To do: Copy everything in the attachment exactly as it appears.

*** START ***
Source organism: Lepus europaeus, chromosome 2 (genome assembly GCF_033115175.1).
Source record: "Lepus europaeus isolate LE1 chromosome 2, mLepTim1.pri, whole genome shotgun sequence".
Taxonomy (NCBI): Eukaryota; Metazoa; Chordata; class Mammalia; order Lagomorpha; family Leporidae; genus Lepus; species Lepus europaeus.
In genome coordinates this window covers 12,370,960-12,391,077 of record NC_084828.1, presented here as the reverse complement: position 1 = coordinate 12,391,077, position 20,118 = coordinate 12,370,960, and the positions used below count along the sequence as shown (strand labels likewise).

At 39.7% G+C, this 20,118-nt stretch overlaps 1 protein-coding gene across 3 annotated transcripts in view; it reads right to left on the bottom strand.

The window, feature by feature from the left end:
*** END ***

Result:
Source organism: Lepus europaeus, chromosome 2 (genome assembly GCF_033115175.1).
Source record: "Lepus europaeus isolate LE1 chromosome 2, mLepTim1.pri, whole genome shotgun sequence".
Taxonomy (NCBI): Eukaryota; Metazoa; Chordata; class Mammalia; order Lagomorpha; family Leporidae; genus Lepus; species Lepus europaeus.
In genome coordinates this window covers 12,370,960-12,391,077 of record NC_084828.1, presented here as the reverse complement: position 1 = coordinate 12,391,077, position 20,118 = coordinate 12,370,960, and the positions used below count along the sequence as shown (strand labels likewise).

At 39.7% G+C, this 20,118-nt stretch overlaps 1 protein-coding gene across 3 annotated transcripts in view; it reads right to left on the bottom strand.

The window, feature by feature from the left end: